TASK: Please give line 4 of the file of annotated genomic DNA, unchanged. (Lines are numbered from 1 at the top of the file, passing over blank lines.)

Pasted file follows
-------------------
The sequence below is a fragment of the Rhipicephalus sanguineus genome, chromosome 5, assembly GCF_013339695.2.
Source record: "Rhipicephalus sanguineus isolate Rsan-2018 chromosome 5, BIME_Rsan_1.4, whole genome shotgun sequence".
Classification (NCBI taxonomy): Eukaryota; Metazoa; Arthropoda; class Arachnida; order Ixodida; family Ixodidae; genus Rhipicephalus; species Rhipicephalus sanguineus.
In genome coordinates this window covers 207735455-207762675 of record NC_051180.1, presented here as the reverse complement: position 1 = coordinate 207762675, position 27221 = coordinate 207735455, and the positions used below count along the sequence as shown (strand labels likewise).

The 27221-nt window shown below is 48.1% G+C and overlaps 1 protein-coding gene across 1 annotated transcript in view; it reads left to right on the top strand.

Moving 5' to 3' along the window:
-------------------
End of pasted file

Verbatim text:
In genome coordinates this window covers 207735455-207762675 of record NC_051180.1, presented here as the reverse complement: position 1 = coordinate 207762675, position 27221 = coordinate 207735455, and the positions used below count along the sequence as shown (strand labels likewise).